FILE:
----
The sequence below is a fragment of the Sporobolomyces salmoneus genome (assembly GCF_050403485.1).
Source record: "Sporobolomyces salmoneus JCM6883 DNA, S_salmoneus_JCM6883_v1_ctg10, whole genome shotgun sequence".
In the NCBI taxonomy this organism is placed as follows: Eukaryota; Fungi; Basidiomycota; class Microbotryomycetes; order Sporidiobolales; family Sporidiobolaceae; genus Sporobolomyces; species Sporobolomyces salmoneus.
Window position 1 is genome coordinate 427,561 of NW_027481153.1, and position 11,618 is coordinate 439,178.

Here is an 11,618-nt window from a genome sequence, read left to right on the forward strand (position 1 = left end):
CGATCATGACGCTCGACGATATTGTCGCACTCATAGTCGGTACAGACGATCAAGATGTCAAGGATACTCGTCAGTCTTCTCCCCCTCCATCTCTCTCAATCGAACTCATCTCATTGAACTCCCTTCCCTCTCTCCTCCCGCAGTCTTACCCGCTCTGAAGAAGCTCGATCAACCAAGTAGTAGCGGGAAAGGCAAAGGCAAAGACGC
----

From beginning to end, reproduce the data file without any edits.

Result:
The sequence below is a fragment of the Sporobolomyces salmoneus genome (assembly GCF_050403485.1).
Source record: "Sporobolomyces salmoneus JCM6883 DNA, S_salmoneus_JCM6883_v1_ctg10, whole genome shotgun sequence".
In the NCBI taxonomy this organism is placed as follows: Eukaryota; Fungi; Basidiomycota; class Microbotryomycetes; order Sporidiobolales; family Sporidiobolaceae; genus Sporobolomyces; species Sporobolomyces salmoneus.
Window position 1 is genome coordinate 427,561 of NW_027481153.1, and position 11,618 is coordinate 439,178.

Here is an 11,618-nt window from a genome sequence, read left to right on the forward strand (position 1 = left end):
CGATCATGACGCTCGACGATATTGTCGCACTCATAGTCGGTACAGACGATCAAGATGTCAAGGATACTCGTCAGTCTTCTCCCCCTCCATCTCTCTCAATCGAACTCATCTCATTGAACTCCCTTCCCTCTCTCCTCCCGCAGTCTTACCCGCTCTGAAGAAGCTCGATCAACCAAGTAGTAGCGGGAAAGGCAAAGGCAAAGACGC